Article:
RDE requirements will ensure that cars deliver low emissions during on-road conditions. In 2021, Europe will become the first region in the world to introduce such complementary on-road testing for new vehicles.

RDE tests still face several unresolved challenges. The first is that the PEMS are still being developed and are not as accurate as the lab measurement equipment. The second, and more important, is the variability that one encounters while driving in real-world road conditions.

In order to compare the RDE test results with the laboratory-based standards a “conformity factor” is defined as a “not to exceed limit” that takes into account the error of measurements. This error is due to the PEMS equipment being less accurate, the variability in road conditions and driving behaviour, and thus the fact that the RDE tests will not deliver exactly the same results for each run.

A conformity factor of 1.5 would mean that the emissions measured by the PEMS in an RDE test should not exceed the standard NEDC test by more than a factor of 1.5. This is exactly the value that European Union legislators want to introduce – but not before 2021.

Australia is years behind

Australia remains years behind the European Union when it comes to vehicle emission standards.

The Euro emissions standards define the acceptable limits for exhaust emissions of new vehicles sold in the EU. Australia introduced the Euro 5 emission standards in 2016 as compared to Europe, which introduced these in 2009. At that time EU abolished the Euro 5 standard for already new ones in 2015.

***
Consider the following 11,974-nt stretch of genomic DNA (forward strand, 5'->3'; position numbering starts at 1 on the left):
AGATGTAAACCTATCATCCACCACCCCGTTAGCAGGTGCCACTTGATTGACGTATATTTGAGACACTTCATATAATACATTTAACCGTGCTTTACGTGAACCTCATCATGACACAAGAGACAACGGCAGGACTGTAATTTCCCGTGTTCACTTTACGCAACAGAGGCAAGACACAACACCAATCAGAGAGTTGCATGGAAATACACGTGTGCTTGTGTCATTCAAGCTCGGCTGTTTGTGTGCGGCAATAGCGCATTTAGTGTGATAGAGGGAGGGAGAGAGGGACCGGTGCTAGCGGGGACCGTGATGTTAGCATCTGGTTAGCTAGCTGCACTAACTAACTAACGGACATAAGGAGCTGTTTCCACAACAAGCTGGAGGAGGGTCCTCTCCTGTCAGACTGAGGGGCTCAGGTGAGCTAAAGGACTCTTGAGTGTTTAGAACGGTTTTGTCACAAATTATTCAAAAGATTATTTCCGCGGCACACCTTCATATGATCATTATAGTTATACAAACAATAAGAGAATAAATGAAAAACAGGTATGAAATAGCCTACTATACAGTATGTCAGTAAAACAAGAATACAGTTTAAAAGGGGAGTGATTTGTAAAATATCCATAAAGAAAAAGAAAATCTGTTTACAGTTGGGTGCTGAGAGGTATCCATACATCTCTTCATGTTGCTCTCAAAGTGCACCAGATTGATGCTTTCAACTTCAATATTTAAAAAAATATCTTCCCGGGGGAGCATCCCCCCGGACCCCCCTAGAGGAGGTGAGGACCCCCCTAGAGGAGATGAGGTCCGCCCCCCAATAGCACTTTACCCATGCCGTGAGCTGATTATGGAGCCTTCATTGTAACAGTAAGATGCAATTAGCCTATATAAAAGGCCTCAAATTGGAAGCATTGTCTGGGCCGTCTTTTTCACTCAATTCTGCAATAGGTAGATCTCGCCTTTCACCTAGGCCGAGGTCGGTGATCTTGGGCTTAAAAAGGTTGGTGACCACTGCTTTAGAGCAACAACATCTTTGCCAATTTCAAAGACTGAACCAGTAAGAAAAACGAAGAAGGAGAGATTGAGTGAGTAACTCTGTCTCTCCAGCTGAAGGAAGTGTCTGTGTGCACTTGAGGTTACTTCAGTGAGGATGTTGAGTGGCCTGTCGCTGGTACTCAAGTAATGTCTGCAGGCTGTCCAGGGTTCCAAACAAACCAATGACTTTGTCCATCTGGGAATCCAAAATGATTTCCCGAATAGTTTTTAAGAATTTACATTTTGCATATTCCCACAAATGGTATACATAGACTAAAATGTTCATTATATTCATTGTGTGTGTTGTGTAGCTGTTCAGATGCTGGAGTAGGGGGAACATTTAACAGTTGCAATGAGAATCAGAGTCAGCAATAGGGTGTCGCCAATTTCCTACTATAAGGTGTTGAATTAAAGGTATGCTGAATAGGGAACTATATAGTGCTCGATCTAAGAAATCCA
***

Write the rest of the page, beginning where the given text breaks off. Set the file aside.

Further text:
Read more: Australia’s weaker emissions standards allow car makers to ‘dump’ polluting cars


Australia needs to upgrade to meet Euro 6 standards in order to provide effective detection of new vehicles. These include measures such as remote sensing as part of a vehicles road-worthiness assessment. This would help to ensure the maintenance status of vehicles and deliver compliance with Euro 6 RDE legislation.

What the Australian Automobile Association report highlights most of all is that the in-use vehicles (whether or not they are hybrid vehicles), many of which fall under the Euro 5 standard (or older), have almost all failed emission tests.

The ConversationUntil Australia updates our vehicle testing regimes to meet international standards, it will remain extremely difficult for Australians who want to buy an energy-efficient vehicle to make an informed purchasing decision.

Zoran Ristovski, Professor, Queensland University of Technology and Nic Surawski, Lecturer – Air Quality/Vehicle Emissions, University of Technology Sydney